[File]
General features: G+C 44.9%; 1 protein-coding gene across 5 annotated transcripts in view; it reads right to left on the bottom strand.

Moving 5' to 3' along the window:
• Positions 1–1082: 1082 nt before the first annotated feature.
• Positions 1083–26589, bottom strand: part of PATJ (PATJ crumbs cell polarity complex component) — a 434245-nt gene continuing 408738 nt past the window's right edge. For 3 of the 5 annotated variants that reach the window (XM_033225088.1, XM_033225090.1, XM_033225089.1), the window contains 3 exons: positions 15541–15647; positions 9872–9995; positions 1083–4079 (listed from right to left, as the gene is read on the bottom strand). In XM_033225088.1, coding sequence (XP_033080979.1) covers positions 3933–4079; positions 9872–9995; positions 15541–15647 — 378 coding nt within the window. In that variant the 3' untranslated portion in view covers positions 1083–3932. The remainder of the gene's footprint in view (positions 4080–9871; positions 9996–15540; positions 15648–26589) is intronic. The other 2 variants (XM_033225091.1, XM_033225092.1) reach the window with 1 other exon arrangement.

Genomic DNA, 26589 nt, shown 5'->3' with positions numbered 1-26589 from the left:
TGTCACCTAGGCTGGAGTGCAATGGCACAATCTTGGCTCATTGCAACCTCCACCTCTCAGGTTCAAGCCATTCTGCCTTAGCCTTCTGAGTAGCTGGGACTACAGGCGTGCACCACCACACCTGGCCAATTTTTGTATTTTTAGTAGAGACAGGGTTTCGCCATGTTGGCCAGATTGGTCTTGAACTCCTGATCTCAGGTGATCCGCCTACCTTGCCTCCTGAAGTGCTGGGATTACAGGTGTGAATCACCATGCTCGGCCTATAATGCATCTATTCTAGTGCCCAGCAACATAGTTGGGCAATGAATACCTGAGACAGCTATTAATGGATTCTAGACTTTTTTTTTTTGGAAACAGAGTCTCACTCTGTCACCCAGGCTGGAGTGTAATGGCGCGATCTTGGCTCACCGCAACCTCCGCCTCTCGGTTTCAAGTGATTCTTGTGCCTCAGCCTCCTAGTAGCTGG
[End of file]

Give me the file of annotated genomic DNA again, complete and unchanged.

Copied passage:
General features: G+C 44.9%; 1 protein-coding gene across 5 annotated transcripts in view; it reads right to left on the bottom strand.

Moving 5' to 3' along the window:
• Positions 1–1082: 1082 nt before the first annotated feature.
• Positions 1083–26589, bottom strand: part of PATJ (PATJ crumbs cell polarity complex component) — a 434245-nt gene continuing 408738 nt past the window's right edge. For 3 of the 5 annotated variants that reach the window (XM_033225088.1, XM_033225090.1, XM_033225089.1), the window contains 3 exons: positions 15541–15647; positions 9872–9995; positions 1083–4079 (listed from right to left, as the gene is read on the bottom strand). In XM_033225088.1, coding sequence (XP_033080979.1) covers positions 3933–4079; positions 9872–9995; positions 15541–15647 — 378 coding nt within the window. In that variant the 3' untranslated portion in view covers positions 1083–3932. The remainder of the gene's footprint in view (positions 4080–9871; positions 9996–15540; positions 15648–26589) is intronic. The other 2 variants (XM_033225091.1, XM_033225092.1) reach the window with 1 other exon arrangement.

Genomic DNA, 26589 nt, shown 5'->3' with positions numbered 1-26589 from the left:
TGTCACCTAGGCTGGAGTGCAATGGCACAATCTTGGCTCATTGCAACCTCCACCTCTCAGGTTCAAGCCATTCTGCCTTAGCCTTCTGAGTAGCTGGGACTACAGGCGTGCACCACCACACCTGGCCAATTTTTGTATTTTTAGTAGAGACAGGGTTTCGCCATGTTGGCCAGATTGGTCTTGAACTCCTGATCTCAGGTGATCCGCCTACCTTGCCTCCTGAAGTGCTGGGATTACAGGTGTGAATCACCATGCTCGGCCTATAATGCATCTATTCTAGTGCCCAGCAACATAGTTGGGCAATGAATACCTGAGACAGCTATTAATGGATTCTAGACTTTTTTTTTTTGGAAACAGAGTCTCACTCTGTCACCCAGGCTGGAGTGTAATGGCGCGATCTTGGCTCACCGCAACCTCCGCCTCTCGGTTTCAAGTGATTCTTGTGCCTCAGCCTCCTAGTAGCTGG